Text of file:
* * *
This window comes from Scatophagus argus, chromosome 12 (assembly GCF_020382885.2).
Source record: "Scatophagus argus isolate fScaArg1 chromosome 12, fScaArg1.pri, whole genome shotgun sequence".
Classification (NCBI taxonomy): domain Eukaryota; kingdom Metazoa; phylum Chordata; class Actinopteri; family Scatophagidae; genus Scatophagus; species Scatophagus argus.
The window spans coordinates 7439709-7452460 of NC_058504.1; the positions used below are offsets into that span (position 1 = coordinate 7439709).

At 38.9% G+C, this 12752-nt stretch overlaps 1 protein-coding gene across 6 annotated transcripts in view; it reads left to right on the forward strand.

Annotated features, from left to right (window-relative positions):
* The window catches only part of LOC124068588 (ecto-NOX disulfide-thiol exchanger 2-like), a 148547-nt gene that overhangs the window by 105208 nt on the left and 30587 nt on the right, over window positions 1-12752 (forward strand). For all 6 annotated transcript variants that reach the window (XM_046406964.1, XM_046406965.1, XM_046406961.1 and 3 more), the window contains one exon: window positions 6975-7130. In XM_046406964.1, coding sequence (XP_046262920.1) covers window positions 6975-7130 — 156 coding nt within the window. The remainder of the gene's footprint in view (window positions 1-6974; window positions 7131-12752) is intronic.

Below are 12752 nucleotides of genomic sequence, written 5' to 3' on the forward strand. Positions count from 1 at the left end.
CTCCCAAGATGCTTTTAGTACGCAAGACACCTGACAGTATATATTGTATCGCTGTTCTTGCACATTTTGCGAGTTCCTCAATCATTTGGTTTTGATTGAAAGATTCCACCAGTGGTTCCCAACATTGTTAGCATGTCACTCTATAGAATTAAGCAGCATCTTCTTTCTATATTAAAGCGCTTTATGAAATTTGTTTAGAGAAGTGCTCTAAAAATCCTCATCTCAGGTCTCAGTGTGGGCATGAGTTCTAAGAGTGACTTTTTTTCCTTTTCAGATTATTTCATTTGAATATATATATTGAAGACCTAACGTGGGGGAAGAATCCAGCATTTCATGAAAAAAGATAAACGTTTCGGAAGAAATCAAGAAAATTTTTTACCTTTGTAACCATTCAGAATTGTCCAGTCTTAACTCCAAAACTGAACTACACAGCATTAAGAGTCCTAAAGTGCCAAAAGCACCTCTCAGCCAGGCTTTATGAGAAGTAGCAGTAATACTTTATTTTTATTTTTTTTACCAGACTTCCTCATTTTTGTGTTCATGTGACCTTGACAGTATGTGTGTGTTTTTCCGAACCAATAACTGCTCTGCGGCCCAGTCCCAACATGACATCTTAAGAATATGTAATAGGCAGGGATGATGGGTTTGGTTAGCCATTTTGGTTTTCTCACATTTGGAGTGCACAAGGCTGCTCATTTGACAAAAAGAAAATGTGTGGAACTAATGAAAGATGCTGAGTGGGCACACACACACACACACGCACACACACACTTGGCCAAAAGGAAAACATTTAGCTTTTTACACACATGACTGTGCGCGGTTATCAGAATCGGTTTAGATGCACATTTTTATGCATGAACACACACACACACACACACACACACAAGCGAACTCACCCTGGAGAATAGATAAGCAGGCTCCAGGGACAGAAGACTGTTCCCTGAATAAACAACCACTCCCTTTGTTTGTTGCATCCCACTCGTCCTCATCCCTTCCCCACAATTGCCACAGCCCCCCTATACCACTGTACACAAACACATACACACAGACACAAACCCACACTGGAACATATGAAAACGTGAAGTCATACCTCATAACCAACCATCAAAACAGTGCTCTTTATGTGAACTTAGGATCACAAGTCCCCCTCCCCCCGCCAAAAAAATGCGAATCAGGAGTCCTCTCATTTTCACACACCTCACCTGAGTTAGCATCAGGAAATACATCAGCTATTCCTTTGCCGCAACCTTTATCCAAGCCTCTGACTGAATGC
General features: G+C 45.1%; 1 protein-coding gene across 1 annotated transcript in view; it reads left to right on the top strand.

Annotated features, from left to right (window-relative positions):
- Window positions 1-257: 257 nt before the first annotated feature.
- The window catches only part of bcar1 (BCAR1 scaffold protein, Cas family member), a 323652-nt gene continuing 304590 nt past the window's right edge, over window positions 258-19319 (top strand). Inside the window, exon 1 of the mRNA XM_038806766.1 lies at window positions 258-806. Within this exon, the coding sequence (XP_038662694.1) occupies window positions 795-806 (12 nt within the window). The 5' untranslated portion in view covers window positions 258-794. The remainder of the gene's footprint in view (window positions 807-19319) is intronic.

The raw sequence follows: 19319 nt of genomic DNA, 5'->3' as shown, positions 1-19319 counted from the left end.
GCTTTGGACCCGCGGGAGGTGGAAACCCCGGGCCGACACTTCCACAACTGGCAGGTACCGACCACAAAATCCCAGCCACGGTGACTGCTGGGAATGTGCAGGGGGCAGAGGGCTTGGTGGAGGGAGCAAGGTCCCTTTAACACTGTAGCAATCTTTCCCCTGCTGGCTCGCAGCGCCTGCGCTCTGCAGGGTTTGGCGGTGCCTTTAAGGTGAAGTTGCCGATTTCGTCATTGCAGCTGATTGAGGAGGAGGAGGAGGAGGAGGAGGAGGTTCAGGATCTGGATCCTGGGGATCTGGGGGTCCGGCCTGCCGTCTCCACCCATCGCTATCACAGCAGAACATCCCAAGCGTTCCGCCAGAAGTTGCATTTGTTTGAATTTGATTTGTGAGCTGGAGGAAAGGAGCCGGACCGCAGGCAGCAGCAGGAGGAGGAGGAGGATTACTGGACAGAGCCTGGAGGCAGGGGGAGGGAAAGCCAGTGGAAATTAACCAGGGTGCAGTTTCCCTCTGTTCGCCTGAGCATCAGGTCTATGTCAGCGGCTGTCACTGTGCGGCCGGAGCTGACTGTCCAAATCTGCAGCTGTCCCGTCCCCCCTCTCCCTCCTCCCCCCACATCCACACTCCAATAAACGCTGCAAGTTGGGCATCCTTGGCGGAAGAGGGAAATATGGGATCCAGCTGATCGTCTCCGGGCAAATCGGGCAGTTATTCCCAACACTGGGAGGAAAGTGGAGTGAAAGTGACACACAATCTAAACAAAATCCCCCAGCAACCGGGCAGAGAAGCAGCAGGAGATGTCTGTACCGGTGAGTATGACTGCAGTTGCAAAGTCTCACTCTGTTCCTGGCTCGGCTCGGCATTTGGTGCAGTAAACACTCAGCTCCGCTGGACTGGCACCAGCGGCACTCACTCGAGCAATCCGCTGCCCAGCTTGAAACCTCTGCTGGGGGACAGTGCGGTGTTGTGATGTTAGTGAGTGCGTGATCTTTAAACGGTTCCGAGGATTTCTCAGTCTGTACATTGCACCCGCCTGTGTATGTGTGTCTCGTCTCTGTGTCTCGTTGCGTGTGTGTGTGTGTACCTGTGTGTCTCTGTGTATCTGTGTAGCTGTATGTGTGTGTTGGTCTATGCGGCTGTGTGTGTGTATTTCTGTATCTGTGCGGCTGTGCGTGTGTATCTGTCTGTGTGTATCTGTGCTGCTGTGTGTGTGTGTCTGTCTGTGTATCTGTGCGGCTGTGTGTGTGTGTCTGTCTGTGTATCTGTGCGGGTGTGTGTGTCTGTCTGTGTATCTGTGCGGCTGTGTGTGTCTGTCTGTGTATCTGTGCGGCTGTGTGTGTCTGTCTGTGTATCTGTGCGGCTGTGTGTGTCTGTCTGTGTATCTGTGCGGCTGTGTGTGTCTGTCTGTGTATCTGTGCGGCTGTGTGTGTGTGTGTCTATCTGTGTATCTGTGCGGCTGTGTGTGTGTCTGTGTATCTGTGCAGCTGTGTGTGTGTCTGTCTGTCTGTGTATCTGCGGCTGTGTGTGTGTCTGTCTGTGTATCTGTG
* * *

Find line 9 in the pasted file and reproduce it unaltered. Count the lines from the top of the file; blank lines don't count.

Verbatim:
CTCCCAAGATGCTTTTAGTACGCAAGACACCTGACAGTATATATTGTATCGCTGTTCTTGCACATTTTGCGAGTTCCTCAATCATTTGGTTTTGATTGAAAGATTCCACCAGTGGTTCCCAACATTGTTAGCATGTCACTCTATAGAATTAAGCAGCATCTTCTTTCTATATTAAAGCGCTTTATGAAATTTGTTTAGAGAAGTGCTCTAAAAATCCTCATCTCAGGTCTCAGTGTGGGCATGAGTTCTAAGAGTGACTTTTTTTCCTTTTCAGATTATTTCATTTGAATATATATATTGAAGACCTAACGTGGGGGAAGAATCCAGCATTTCATGAAAAAAGATAAACGTTTCGGAAGAAATCAAGAAAATTTTTTACCTTTGTAACCATTCAGAATTGTCCAGTCTTAACTCCAAAACTGAACTACACAGCATTAAGAGTCCTAAAGTGCCAAAAGCACCTCTCAGCCAGGCTTTATGAGAAGTAGCAGTAATACTTTATTTTTATTTTTTTTACCAGACTTCCTCATTTTTGTGTTCATGTGACCTTGACAGTATGTGTGTGTTTTTCCGAACCAATAACTGCTCTGCGGCCCAGTCCCAACATGACATCTTAAGAATATGTAATAGGCAGGGATGATGGGTTTGGTTAGCCATTTTGGTTTTCTCACATTTGGAGTGCACAAGGCTGCTCATTTGACAAAAAGAAAATGTGTGGAACTAATGAAAGATGCTGAGTGGGCACACACACACACACACGCACACACACACTTGGCCAAAAGGAAAACATTTAGCTTTTTACACACATGACTGTGCGCGGTTATCAGAATCGGTTTAGATGCACATTTTTATGCATGAACACACACACACACACACACACACACAAGCGAACTCACCCTGGAGAATAGATAAGCAGGCTCCAGGGACAGAAGACTGTTCCCTGAATAAACAACCACTCCCTTTGTTTGTTGCATCCCACTCGTCCTCATCCCTTCCCCACAATTGCCACAGCCCCCCTATACCACTGTACACAAACACATACACACAGACACAAACCCACACTGGAACATATGAAAACGTGAAGTCATACCTCATAACCAACCATCAAAACAGTGCTCTTTATGTGAACTTAGGATCACAAGTCCCCCTCCCCCCGCCAAAAAAATGCGAATCAGGAGTCCTCTCATTTTCACACACCTCACCTGAGTTAGCATCAGGAAATACATCAGCTATTCCTTTGCCGCAACCTTTATCCAAGCCTCTGACTGAATGC